After a group of 22 cocktail servers brought a weight-discrimination lawsuit against their former employer, a superior court judge ruled against them. Michigan is the only state in the U.S. that expressly prohibits workplace discrimination based on height or weight, and the New Jersey judge upheld the legality of treatments that the workers claimed were unfair.
According to the workers, the casino they were employed at subjected them to regular weight checks and placed workers who gained too much weight on probation. They also argued that their employer treated them as sex objects. The superior court judge ruled against them by claiming that they agreed to this kind of treatment when they signed statements agreeing to the weight limit rules and applied for jobs that described them as "babes." He further ruled that in light of their initial agreement with the workplace rules, they were not coerced or forced into being objectified.
Although federal and state-level rules prohibit a large range of workplace discrimination, weight and height can still be used against workers in a majority of states. Only a few cities outside of Michigan have laws that prohibit such behaviors. Legal experts say that although many current laws and practices are unfair, they are still technically legal.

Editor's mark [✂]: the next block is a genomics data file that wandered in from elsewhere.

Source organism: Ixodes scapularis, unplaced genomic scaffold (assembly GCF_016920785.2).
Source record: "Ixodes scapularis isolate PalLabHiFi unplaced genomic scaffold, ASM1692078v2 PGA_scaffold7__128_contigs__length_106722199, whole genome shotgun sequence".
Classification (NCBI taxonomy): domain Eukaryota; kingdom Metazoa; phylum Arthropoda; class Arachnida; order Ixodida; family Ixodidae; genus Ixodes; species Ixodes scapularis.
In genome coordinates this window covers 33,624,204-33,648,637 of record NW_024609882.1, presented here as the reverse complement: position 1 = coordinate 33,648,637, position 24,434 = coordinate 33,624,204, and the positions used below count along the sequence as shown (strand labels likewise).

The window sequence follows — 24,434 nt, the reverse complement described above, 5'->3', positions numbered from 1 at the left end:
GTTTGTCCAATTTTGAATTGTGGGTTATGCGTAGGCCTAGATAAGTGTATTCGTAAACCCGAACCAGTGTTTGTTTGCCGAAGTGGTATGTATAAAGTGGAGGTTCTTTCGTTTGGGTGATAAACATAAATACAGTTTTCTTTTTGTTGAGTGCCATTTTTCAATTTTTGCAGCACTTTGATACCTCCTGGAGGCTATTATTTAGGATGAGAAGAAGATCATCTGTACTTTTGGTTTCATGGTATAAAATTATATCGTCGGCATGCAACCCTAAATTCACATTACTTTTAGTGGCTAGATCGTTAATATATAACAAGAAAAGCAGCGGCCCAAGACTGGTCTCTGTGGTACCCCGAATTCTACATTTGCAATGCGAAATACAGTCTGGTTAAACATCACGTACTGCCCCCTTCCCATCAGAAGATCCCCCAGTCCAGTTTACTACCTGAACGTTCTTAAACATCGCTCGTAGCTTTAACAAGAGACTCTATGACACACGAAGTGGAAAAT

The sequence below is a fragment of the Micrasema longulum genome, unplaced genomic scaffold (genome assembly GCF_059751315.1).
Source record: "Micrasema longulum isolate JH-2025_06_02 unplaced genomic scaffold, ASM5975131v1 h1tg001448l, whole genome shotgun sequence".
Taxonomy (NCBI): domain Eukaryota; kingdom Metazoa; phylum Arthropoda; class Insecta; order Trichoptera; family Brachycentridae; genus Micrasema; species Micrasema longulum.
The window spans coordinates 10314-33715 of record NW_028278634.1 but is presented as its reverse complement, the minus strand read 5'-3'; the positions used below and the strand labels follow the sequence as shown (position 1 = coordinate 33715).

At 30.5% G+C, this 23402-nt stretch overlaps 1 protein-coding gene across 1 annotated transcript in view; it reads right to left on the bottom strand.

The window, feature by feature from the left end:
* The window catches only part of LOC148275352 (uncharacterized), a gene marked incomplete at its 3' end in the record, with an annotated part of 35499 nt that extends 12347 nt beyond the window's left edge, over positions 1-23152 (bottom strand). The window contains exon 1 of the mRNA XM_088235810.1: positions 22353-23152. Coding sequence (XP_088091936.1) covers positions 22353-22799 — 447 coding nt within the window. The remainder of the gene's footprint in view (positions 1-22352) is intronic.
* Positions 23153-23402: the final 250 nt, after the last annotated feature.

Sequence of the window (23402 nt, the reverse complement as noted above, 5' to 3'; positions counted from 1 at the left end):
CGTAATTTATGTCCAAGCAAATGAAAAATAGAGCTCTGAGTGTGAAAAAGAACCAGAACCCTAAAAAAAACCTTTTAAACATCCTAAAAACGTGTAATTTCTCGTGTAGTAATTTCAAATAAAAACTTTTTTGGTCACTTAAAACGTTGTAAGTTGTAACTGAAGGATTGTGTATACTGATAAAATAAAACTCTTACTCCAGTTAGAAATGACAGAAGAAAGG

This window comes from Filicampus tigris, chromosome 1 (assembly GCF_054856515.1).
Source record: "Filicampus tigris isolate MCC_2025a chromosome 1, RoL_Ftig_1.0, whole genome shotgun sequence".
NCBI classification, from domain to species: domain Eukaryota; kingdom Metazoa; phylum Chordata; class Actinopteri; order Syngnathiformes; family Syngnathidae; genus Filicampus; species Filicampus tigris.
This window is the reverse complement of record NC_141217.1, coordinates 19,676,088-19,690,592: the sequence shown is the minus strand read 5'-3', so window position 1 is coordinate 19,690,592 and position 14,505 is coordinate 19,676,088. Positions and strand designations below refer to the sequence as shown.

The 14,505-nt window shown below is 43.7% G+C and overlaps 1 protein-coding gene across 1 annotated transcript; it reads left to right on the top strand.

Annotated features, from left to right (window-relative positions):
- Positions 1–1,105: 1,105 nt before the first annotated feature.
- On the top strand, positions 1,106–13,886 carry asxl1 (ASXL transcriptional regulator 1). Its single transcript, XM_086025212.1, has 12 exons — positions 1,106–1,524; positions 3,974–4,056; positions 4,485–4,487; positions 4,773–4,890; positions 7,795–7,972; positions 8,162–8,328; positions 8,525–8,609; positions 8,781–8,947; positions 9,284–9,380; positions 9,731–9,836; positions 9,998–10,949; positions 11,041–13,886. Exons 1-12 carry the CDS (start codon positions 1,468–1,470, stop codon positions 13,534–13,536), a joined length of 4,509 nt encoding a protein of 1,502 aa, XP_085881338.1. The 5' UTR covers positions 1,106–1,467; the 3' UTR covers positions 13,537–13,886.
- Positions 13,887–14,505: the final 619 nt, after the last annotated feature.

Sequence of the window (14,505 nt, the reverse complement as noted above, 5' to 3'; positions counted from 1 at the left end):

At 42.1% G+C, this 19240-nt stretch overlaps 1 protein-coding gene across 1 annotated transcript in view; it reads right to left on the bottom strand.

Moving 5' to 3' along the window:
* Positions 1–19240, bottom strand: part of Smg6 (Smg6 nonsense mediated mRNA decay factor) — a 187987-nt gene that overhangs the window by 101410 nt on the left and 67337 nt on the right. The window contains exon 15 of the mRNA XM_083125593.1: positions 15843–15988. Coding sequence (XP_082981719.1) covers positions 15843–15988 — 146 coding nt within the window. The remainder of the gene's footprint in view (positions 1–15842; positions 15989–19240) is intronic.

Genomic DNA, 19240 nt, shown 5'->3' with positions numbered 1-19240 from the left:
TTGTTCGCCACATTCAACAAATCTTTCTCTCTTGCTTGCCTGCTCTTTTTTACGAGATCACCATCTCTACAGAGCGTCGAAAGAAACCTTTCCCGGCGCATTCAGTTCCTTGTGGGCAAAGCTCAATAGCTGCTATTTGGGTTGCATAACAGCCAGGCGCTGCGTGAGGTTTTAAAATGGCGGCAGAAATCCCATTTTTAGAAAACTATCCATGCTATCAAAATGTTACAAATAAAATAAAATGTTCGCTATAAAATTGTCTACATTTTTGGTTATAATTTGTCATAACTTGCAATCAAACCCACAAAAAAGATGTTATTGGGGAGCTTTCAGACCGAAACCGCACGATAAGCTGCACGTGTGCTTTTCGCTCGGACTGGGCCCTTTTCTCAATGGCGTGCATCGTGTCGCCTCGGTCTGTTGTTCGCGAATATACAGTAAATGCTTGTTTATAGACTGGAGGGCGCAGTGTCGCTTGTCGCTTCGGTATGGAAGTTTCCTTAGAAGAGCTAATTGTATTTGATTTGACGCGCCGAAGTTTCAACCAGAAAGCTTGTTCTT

Although the judge ruled against the workers in this case, its fate might have been different had the lawsuit been filed in Michigan. Workers who are being treated unfairly do not always have legal recourse; however, in Michigan, they might. A Hooters waitress in Michigan sued her employer, saying that the restaurant had illegally discriminated against her when they placed her on 30-day weight gain probation. Her case went to arbitration. A Michigan employment discrimination lawyer may be a good resource for anyone who feels their employer has discriminated against them on the basis of height or weight.
Source: KSWT, "Too Big to Cocktail? Judge Upholds Weight Discrimination in the Workplace", August 31, 2013